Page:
How a Major Personal Crisis Led to a Smarter Business
One Sunday in 2011, as Chris Carter and his family were leaving for their church outside Milwaukee, his oldest daughter began acting weird. She was 12 at the time, and she stood frozen -- her face blank, her complexion white as chalk. Soon she was vomiting and having a seizure. The family rushed her to the doctor, and a diagnosis was made: epilepsy.
“It was a day I don’t wish on any parent,” Carter says. But he couldn’t be just a parent; he was also a CEO, having founded a startup called Approyo only six months earlier, and his employees relied upon him, too. Carter tried tending to both sides. “I started working 24-hour days,” he says. “I couldn’t focus on one or the other.”
Many entrepreneurs experience some version of this. Entrepreneurship, after all, doesn’t happen in a vacuum. Life is as unpredictable as business. But as Carter came to learn, even something as gut-wrenching as a family crisis can become manageable -- so long as a leader is willing to make the right changes. Today, he’s proof of that: “My daughter’s epilepsy,” he says, “was the best thing that ever happened for our company.”
Approyo is Carter’s third company; he’d come out of retirement to launch it. The startup offers services for businesses that use SAP software, and it quickly signed big clients. Once his daughter fell ill, Carter responded the way most entrepreneurs do under pressure: He tried to meet it head-on. He once worked nearly a week straight, alternating between the office, home and the hospital, and then slept for a full 48 hours. “I woke up and thought, Something’s got to change,” he says. “I’m going to kill myself if I don’t figure out a way to make everything work.”
To find a solution, he asked himself a question: What can I do -- and what can’t I do -- from anywhere in the world? Write checks, for example? No, Approyo wasn’t set up for that. Read marketing status reports? No. So he gave every department head a task. In two weeks, they should come to him with cloud-based solutions for their part of the business. That led to Approyo adopting a wide range of tools -- QuickBooks, Salesforce, MailChimp, Skype, Google Mail, Dropbox and more.
The changes meant Carter could now be useful at any time -- which, given his daughter’s needs, would often be in the middle of the night. Before, he’d be on the phone asking his staff for information, pacing in the hospital hallways as nurses shooed him away. Now all information was at his fingertips.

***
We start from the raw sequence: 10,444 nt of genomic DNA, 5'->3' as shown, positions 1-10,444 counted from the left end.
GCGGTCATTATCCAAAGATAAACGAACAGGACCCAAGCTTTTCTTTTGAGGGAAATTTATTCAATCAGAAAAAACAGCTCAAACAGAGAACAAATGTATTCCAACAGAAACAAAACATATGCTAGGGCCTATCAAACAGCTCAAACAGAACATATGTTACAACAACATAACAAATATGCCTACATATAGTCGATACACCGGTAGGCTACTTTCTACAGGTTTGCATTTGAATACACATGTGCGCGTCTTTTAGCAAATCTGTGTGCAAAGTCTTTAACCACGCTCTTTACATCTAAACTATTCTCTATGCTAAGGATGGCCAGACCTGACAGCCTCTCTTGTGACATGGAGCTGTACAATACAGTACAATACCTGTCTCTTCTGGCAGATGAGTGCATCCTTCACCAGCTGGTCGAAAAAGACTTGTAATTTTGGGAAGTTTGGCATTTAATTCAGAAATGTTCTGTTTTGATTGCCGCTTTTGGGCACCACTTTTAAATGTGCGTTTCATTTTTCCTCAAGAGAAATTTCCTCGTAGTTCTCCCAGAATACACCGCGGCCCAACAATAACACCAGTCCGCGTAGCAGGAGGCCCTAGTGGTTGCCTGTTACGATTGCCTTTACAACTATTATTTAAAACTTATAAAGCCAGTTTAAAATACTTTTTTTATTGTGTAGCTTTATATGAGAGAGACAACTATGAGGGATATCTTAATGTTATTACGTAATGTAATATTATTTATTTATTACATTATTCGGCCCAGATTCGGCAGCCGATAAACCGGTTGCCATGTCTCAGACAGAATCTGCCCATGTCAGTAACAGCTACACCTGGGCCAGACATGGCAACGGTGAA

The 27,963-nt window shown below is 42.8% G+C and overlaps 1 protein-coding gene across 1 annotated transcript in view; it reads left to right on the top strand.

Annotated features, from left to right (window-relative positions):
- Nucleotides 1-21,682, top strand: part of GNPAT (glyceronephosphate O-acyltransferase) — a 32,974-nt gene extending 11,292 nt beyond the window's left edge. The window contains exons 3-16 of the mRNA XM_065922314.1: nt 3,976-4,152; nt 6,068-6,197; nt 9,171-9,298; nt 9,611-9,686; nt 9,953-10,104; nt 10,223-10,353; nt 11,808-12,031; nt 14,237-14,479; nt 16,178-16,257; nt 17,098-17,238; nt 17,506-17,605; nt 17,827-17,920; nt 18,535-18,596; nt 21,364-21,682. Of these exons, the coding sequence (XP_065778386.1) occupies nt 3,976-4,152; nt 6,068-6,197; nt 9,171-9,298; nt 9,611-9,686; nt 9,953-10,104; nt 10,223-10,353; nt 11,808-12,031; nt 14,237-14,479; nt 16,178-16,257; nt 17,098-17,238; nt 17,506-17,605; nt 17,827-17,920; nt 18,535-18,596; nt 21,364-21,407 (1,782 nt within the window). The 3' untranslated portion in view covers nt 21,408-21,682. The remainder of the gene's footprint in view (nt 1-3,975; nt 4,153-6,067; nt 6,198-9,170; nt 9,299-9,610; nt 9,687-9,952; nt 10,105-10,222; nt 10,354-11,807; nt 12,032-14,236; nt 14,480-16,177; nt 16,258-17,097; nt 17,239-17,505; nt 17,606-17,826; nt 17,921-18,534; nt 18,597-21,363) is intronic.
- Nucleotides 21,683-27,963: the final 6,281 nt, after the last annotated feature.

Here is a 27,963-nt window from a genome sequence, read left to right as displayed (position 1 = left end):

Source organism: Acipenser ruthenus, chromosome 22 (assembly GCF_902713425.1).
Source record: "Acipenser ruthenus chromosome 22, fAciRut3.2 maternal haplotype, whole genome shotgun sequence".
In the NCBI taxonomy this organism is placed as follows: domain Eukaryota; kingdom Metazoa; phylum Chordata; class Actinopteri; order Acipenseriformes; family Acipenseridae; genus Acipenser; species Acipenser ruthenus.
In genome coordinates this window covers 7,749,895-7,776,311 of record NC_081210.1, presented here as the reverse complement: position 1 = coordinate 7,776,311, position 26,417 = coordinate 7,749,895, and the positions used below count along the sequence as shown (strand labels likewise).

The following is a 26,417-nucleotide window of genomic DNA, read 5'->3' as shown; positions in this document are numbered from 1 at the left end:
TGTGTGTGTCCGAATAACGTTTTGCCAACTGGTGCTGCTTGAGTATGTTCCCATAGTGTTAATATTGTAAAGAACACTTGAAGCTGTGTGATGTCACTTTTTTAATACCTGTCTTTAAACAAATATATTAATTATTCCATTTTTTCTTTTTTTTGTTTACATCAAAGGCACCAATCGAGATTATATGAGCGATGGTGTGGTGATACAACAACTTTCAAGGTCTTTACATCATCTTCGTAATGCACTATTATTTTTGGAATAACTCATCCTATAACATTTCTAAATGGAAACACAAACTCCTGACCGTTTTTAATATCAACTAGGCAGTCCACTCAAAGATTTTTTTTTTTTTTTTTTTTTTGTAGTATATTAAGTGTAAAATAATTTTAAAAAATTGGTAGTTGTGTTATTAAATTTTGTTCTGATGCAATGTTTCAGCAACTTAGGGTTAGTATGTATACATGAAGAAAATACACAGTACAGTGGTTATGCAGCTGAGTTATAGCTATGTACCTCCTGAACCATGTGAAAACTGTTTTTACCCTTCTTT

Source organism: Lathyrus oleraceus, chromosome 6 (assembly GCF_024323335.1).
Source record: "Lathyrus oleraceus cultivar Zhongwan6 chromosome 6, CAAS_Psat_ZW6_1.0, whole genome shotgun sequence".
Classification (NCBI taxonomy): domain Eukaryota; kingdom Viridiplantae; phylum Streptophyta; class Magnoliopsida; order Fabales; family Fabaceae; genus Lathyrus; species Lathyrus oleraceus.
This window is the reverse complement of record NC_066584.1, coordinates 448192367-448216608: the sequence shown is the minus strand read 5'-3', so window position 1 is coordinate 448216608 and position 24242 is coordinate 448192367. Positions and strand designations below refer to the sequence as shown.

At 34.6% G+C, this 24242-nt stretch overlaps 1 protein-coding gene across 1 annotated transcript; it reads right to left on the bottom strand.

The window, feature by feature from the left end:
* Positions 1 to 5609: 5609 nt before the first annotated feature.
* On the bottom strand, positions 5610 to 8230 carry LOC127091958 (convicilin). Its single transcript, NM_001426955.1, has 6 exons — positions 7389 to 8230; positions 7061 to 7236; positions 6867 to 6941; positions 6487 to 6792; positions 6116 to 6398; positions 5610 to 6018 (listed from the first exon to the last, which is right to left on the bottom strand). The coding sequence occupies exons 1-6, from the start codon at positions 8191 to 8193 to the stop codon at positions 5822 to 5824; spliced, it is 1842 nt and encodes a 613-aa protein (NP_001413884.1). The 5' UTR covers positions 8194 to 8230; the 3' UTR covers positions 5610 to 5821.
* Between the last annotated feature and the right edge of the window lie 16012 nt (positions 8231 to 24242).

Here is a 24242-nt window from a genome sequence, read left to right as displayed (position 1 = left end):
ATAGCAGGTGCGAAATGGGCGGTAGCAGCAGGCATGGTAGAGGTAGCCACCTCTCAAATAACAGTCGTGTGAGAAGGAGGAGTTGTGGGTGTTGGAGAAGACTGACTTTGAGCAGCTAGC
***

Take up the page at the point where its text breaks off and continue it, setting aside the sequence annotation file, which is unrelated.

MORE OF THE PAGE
Next, he looked inward. He was exhausted, so he began researching how to feel rested. He learned that he needed quality sleep, not just more hours of it, so he dimmed all his screens and began using an app called Headspace to help him relax before bed. He changed his diet -- more vegetables, less sugar (and a full ban on soda). At work, he began walking the office more, fetching things himself instead of asking an assistant.
The results were transformative. He felt healthier and stronger. Now when he was awake at odd hours, he’d even call into international sales meetings -- building better relationships with, say, his India team. “I really thought with my daughter having epilepsy, this was going to be something I would battle all my life,” he says. Instead, it became a catalyst for changes he should have made anyway. “It’s bringing both of my worlds together, because I know that’s a benefit to my company and my family.”
Today, Carter’s daughter’s seizures are largely under control, and Approyo is growing 600 percent each year. It’s not a version of work-life balance he ever expected, or ever went looking for. But now he knows how resilient both his company and his family really are.